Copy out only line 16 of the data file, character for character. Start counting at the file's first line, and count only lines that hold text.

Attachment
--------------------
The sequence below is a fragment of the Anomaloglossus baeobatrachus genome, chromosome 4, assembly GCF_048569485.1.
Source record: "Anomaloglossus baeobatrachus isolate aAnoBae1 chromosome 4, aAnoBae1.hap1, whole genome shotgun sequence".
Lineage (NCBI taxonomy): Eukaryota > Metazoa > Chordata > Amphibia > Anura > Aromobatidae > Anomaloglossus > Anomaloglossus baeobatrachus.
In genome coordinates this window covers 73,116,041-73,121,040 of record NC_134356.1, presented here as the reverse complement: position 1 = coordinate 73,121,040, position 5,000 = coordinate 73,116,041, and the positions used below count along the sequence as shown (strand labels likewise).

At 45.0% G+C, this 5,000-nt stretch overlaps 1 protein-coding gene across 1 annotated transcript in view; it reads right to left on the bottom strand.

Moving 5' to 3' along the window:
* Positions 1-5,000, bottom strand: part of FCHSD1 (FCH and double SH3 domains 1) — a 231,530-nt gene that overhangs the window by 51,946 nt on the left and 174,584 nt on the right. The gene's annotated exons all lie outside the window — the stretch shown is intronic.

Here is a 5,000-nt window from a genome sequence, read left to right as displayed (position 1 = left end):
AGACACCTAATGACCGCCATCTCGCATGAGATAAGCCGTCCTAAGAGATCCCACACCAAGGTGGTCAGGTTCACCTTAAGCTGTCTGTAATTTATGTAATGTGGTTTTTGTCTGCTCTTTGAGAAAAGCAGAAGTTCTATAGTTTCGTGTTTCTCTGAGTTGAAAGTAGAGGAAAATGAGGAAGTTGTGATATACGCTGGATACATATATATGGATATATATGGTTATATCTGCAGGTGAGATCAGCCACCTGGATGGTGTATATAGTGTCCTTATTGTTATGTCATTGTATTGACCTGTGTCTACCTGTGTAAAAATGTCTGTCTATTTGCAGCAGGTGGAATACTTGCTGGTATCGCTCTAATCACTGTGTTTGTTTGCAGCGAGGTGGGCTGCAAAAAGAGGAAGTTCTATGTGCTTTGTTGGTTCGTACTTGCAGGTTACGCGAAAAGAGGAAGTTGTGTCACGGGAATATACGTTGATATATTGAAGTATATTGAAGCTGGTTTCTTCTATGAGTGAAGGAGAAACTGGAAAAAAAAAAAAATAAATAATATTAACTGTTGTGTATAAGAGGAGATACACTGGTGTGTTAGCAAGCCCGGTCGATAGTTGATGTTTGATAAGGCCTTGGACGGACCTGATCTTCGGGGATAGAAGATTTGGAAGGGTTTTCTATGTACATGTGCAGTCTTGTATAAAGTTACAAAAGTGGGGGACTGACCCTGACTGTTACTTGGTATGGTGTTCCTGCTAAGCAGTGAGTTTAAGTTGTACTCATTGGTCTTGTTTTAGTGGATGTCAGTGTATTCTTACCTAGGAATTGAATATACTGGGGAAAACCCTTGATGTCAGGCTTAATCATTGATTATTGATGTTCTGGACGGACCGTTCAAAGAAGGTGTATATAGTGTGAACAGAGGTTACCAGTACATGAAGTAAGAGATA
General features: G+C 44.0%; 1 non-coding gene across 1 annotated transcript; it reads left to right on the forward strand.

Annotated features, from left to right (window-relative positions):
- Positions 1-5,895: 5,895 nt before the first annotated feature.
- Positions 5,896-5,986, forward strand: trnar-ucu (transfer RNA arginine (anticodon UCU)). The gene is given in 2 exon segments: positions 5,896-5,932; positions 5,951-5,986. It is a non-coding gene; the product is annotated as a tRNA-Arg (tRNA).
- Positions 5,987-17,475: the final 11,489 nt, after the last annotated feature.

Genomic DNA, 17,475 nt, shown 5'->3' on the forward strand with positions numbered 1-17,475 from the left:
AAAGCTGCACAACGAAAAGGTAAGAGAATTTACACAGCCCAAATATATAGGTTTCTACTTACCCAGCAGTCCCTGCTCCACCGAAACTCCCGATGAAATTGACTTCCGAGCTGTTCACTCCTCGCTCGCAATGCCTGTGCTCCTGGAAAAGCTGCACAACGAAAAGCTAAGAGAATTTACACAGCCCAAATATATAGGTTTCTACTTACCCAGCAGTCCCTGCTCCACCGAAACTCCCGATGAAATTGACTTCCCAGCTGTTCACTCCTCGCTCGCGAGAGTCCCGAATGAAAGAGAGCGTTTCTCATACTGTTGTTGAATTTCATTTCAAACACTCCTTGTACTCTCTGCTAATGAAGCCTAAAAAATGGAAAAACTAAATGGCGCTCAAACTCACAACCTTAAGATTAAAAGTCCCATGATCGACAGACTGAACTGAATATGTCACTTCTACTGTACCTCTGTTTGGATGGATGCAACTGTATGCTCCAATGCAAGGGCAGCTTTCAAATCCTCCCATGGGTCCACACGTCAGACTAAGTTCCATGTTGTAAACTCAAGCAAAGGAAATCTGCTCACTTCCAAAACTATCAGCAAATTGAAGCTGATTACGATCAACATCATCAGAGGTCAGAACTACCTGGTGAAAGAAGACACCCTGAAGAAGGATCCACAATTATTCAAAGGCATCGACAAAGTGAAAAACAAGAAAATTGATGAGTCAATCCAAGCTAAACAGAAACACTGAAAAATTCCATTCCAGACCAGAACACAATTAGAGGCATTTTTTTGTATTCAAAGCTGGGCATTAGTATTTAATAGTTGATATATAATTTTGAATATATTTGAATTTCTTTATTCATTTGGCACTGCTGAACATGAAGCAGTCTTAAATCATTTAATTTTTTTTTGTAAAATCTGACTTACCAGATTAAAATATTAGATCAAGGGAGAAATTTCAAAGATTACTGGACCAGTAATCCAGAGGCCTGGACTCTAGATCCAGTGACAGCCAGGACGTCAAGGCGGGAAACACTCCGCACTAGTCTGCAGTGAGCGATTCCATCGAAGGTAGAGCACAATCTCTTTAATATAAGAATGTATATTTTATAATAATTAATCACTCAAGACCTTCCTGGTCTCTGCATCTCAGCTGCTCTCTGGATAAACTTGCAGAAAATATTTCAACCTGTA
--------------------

AAAGCTGCACAACGAAAAGGTAAGAGAATTTACACAGCCCAAATATATAGGTTTCTACTTACCCAGCAGTCCCTGCTCCACCGAAACTCCCGATGAAATTGACTTCCGAGCTGTTCACTCCTCGCTCGCAATGCCTGTGCTCCTGGAAAAGCTGCACAACGAAAAGCTAAGAGAATTTACACAGCCCAAATATATAGGTTTCTACTTACCCAGCAGTCCCTGCTCCACCGAAACTCCCGATGAAATTGACTTCCCAGCTGTTCACTCCTCGCTCGCGAGAGTCCCGAATGAAAGAGAGCGTTTCTCATACTGTTGTTGAATTTCATTTCAAACACTCCTTGTACTCTCTGCTAATGAAGCCTAAAAAATGGAAAAACTAAATGGCGCTCAAACTCACAACCTTAAGATTAAAAGTCCCATGATCGACAGACTGAACTGAATATGTCACTTCTACTGTACCTCTGTTTGGATGGATGCAACTGTATGCTCCAATGCAAGGGCAGCTTTCAAATCCTCCCATGGGTCCACACGTCAGACTAAGTTCCATGTTGTAAACTCAAGCAAAGGAAATCTGCTCACTTCCAAAACTATCAGCAAATTGAAGCTGATTACGATCAACATCATCAGAGGTCAGAACTACCTGGTGAAAGAAGACACCCTGAAGAAGGATCCACAATTATTCAAAGGCATCGACAAAGTGAAAAACAAGAAAATTGATGAGTCAATCCAAGCTAAACAGAAACACTGAAAAATTCCATTCCAGACCAGAACACAATTAGAGGCATTTTTTTGTATTCAAAGCTGGGCATTAGTATTTAATAGTTGATATATAATTTTGAATATATTTGAATTTCTTTATTCATTTGGCACTGCTGAACATGAAGCAGTCTTAAATCATTTAATTTTTTTTTGTAAAATCTGACTTACCAGATTAAAATATTAGATCAAGGGAGAAATTTCAAAGATTACTGGACCAGTAATCCAGAGGCCTGGACTCTAGATCCAGTGACAGCCAGGACGTCAAGGCGGGAAACACTCCGCACTAGTCTGCAGTGAGCGATTCCATCGAAGGTAGAGCACAATCTCTTTAATATAAGAATGTATATTTTATAATAATTAATCACTCAAGACCTTCCTGGTCTCTGCATCTCAGCTGCTCTCTGGATAAACTTGCAGAAAATATTTCAACCTGTA